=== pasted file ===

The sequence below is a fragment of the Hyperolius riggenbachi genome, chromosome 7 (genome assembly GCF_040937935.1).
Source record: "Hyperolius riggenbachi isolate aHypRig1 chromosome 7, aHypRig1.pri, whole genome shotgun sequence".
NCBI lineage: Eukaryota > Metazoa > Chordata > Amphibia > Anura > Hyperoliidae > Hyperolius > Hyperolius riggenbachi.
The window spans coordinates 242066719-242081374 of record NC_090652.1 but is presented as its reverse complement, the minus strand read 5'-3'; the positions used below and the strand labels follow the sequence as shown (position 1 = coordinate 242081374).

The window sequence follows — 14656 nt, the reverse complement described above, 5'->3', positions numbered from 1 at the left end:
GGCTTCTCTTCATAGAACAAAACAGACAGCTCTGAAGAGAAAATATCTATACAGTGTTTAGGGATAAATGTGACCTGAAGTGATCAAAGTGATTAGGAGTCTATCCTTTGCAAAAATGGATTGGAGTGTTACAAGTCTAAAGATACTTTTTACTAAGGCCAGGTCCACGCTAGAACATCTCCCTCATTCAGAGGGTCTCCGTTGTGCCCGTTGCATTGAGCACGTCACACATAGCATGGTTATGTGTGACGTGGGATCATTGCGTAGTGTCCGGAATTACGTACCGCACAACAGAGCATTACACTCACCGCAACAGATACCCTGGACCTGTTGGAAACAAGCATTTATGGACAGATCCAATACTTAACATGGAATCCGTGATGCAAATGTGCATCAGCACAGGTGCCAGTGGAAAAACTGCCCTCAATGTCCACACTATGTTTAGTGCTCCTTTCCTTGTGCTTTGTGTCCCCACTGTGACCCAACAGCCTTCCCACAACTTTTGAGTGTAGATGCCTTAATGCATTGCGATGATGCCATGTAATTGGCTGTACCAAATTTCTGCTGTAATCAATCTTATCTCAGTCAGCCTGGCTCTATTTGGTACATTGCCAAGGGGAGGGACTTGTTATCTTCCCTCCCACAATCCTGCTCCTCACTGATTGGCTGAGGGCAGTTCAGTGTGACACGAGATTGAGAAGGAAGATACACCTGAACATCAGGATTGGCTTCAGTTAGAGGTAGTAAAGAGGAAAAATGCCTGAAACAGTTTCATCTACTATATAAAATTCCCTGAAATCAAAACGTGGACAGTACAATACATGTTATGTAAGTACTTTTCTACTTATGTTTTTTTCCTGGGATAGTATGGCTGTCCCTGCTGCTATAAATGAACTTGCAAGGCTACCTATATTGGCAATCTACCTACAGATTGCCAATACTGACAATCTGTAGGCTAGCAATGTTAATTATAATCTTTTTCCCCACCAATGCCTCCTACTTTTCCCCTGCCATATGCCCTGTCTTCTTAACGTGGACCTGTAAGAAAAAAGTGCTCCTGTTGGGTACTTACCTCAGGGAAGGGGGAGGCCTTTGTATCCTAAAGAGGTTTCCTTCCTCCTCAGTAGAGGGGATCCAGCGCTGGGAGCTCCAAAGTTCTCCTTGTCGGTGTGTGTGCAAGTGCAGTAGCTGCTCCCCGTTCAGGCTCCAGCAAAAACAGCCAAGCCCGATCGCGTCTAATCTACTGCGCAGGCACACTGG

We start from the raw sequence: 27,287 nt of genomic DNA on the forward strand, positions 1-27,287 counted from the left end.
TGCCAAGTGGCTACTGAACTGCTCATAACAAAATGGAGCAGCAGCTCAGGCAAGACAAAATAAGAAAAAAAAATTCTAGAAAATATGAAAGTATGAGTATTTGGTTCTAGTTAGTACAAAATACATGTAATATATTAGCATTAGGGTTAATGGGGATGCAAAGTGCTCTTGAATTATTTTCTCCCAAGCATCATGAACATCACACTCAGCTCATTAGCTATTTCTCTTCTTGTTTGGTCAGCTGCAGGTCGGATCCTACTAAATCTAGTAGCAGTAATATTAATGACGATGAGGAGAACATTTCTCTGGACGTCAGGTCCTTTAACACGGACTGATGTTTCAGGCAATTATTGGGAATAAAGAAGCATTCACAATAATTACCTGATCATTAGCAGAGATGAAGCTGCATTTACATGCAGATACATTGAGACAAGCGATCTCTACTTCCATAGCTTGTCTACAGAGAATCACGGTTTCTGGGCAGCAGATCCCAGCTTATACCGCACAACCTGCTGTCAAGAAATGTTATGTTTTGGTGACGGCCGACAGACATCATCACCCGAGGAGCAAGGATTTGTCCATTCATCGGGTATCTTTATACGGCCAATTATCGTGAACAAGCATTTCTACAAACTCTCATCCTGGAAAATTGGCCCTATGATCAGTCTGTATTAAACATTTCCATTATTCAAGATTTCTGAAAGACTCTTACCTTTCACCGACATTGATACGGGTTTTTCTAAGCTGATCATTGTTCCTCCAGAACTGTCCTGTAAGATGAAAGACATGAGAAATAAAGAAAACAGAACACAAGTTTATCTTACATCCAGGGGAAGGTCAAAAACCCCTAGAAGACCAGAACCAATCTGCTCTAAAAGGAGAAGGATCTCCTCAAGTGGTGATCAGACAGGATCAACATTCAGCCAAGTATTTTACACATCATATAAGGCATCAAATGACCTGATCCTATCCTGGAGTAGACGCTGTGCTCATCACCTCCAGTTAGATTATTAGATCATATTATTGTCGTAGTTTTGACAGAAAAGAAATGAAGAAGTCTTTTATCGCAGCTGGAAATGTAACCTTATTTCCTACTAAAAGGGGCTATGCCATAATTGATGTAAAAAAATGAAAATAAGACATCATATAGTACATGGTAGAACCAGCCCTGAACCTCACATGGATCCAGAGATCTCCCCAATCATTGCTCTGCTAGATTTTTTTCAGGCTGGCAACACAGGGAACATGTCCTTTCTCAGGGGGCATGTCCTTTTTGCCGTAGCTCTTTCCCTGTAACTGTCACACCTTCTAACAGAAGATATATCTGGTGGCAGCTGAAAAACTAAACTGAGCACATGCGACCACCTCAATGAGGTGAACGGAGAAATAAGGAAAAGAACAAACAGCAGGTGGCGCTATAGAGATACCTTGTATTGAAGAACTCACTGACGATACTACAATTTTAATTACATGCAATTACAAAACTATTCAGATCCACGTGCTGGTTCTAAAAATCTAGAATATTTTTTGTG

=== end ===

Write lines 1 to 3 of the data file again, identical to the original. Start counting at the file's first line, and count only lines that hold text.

The sequence below is a fragment of the Hyperolius riggenbachi genome, chromosome 7 (genome assembly GCF_040937935.1).
Source record: "Hyperolius riggenbachi isolate aHypRig1 chromosome 7, aHypRig1.pri, whole genome shotgun sequence".
NCBI lineage: Eukaryota > Metazoa > Chordata > Amphibia > Anura > Hyperoliidae > Hyperolius > Hyperolius riggenbachi.